Average cost of Kildare rent remains static since November 2016

Leader analysis finds fewer properties and fewer cheap properties

Conor McHugh


Conor McHugh



Average cost of Kildare rent remains static since November 2016

There are fewer properties for rent in Kildare.

The cost of the average rental property listed on Daft.ie in Kildare is now €1,437, a slight increase over a similar survey conducted by the Leinster Leader on November 29, 2016, when it was €1,416.

There are, as of yesterday, Monday, March 26, 111 properties for rent in Kildare on Daft, down somewhat from 134 in November 2016. That was made up of 64 houses at an average rental of €1,600 and 47 apartments at an average rent of €1,210.

In November 2016, there were 79 houses at an average rental of €1,672, and 56 apartments,  seeking, on average, €1,125. While apartments are almost €100 more expensive, and average house is more €72.

However, the greatest and most significant change the in the figures is that the a much smaller percentage of available properties are more affordable end of the market. Whereas almost a third of properties, 43 out of 137 were priced at less than €1,000, now only 14 of the 111 or 12% are less than €1,000.

Of the apartments, 15 are one-bed, 26 are two-bed, four are three-bed with one four-bed apartment. There are six one-bed houses, 11 two-bed, 25 three-bed, 23 four-bed and 10 five-bed houses.

The most expensive house to rent in Kildare is in St John’s Grove, Johnstown, for a five-bed at €3,800 per month. The cheapest is 3 Canal Side, Athy for €750 which is largely in line with the prices in November 2016.

The most expensive apartment is €2,000 which is in the Ladycastle development in K-Club, and the least expensive is described on Daft.ie as “a little house in a log cabin with virtually everything included - this is a favourite den of ours and a real treasure.” It is listed for €695 per month and has one bedroom. It appears to be a log cabin on the grounds of another house at Aranbead farm, Straleek, Clebridge.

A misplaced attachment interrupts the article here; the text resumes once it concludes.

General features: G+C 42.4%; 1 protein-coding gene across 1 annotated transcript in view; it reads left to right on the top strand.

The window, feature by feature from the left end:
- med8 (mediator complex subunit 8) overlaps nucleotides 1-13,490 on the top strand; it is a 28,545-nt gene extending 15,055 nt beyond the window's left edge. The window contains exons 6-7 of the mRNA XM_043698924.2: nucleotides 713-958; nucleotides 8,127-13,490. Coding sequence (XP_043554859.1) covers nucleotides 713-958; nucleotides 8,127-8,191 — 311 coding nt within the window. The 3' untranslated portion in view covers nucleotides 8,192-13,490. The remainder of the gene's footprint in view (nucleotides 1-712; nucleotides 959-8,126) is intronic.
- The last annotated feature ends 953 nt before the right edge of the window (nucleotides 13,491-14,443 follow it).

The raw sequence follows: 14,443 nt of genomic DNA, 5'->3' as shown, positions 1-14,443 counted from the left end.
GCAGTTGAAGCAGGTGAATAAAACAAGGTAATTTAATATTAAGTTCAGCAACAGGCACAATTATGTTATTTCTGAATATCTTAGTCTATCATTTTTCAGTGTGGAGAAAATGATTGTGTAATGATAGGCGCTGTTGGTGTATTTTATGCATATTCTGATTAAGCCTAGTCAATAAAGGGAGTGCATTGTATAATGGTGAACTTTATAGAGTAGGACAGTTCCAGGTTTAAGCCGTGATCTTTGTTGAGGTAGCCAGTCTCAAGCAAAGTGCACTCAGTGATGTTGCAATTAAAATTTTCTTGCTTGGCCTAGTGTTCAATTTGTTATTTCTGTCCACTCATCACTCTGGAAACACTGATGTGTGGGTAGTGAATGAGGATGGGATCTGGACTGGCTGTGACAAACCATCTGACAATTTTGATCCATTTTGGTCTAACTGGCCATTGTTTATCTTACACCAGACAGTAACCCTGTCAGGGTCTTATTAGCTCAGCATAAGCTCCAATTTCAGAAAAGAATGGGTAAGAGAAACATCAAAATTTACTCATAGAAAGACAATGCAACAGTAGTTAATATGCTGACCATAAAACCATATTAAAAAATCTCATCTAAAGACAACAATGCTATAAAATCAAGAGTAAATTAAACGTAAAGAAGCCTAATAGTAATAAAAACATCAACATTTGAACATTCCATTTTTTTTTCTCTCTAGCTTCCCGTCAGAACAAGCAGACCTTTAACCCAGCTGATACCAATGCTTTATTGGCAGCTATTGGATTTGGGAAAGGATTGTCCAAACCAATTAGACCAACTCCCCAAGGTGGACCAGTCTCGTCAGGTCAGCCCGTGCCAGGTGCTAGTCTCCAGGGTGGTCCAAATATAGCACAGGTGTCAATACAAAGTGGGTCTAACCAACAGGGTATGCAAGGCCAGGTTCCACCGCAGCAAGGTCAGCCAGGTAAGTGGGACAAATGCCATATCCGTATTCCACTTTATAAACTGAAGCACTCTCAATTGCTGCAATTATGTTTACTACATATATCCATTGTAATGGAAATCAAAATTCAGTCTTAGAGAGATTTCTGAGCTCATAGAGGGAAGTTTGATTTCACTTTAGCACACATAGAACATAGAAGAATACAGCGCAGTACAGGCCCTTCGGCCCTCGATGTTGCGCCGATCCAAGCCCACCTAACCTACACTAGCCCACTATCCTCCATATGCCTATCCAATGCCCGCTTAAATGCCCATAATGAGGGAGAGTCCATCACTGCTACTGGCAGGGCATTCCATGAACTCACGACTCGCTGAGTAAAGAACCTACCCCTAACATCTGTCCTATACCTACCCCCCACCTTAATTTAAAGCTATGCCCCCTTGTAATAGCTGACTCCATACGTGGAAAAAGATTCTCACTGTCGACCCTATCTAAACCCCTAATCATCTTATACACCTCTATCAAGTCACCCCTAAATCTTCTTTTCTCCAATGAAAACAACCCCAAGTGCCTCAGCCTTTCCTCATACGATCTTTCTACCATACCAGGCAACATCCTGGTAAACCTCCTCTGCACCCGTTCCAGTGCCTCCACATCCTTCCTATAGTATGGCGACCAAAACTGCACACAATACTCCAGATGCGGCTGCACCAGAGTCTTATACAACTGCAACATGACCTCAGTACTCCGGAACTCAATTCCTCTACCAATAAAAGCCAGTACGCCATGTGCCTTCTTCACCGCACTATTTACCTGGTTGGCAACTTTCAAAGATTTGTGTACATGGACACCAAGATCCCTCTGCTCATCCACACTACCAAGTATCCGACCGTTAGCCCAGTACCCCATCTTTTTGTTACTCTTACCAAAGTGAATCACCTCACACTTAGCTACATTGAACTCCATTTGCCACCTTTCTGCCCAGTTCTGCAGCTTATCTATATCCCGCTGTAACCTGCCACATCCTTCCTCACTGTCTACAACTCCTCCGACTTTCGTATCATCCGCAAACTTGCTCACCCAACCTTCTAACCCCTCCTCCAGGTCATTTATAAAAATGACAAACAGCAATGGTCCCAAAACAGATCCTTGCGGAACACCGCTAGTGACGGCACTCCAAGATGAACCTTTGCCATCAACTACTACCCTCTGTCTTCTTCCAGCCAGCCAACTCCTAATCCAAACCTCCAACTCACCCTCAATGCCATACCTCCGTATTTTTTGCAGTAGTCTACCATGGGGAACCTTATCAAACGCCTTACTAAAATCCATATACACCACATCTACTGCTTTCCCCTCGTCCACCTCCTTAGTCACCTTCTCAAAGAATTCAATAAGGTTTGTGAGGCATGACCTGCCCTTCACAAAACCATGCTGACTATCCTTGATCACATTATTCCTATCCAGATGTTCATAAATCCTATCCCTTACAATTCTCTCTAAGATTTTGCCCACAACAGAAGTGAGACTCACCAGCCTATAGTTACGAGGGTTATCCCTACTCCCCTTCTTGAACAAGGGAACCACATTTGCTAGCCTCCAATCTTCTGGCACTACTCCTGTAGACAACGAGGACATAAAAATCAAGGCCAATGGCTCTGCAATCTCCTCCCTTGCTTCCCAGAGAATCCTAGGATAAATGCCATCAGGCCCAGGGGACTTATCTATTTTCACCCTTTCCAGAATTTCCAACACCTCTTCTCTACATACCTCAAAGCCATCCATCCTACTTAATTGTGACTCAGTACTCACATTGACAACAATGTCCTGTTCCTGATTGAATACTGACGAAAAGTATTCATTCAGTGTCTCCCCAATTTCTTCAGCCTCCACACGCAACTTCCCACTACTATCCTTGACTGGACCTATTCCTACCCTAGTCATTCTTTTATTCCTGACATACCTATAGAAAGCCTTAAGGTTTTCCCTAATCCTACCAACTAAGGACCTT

Again, these figures are more or less the same as those from November 2016.

In terms of availability in various urban centres, Allen, Ballitore, Ballymore Eustace, Carbury, Coill Dubh, Johnstown, Prosperous and Suncroft only have one rental property each. Kill, Kilmeague, Moone, Monasterevin, Rathangan and Straffan have two each. Kildare town and Sallins have three each which Kilcock and Celbridge have four. Donadea has five and Clane has six. The largest concentrations are in Athy has 11, Newbridge has 12, Leixlip has 16 and Naas has 23. 

Not surprisingly, given that it has the college supplying numerous potential renters, Maynooth has 42 properties on offer. It is noteworthy that since the Leinster Leader survey was conducted November 2016, rent control measures have been introduced in Maynooth, Celbridge, Naas and Kildare Town. The effect of the control is that the rent cannot be increased by more than 4% every two years.

Although it is likely to take some years before the true effect of this measure is obvious, anecdotally renters in those towns have said that while rents remain high, they are now more predictable. The chairwoman of national housing charity Threshold, Dr Aideen Hayden has noted that “While the private rental sector is still under pressure, it is encouraging to see Rent Pressure Zones (RPZs) beginning to make an impact, with an obvious slowdown of rent increases in these areas.

“Rent Pressure Zones have provided much needed relief to many tenants who were facing unsustainable rent increases and possible homelessness.”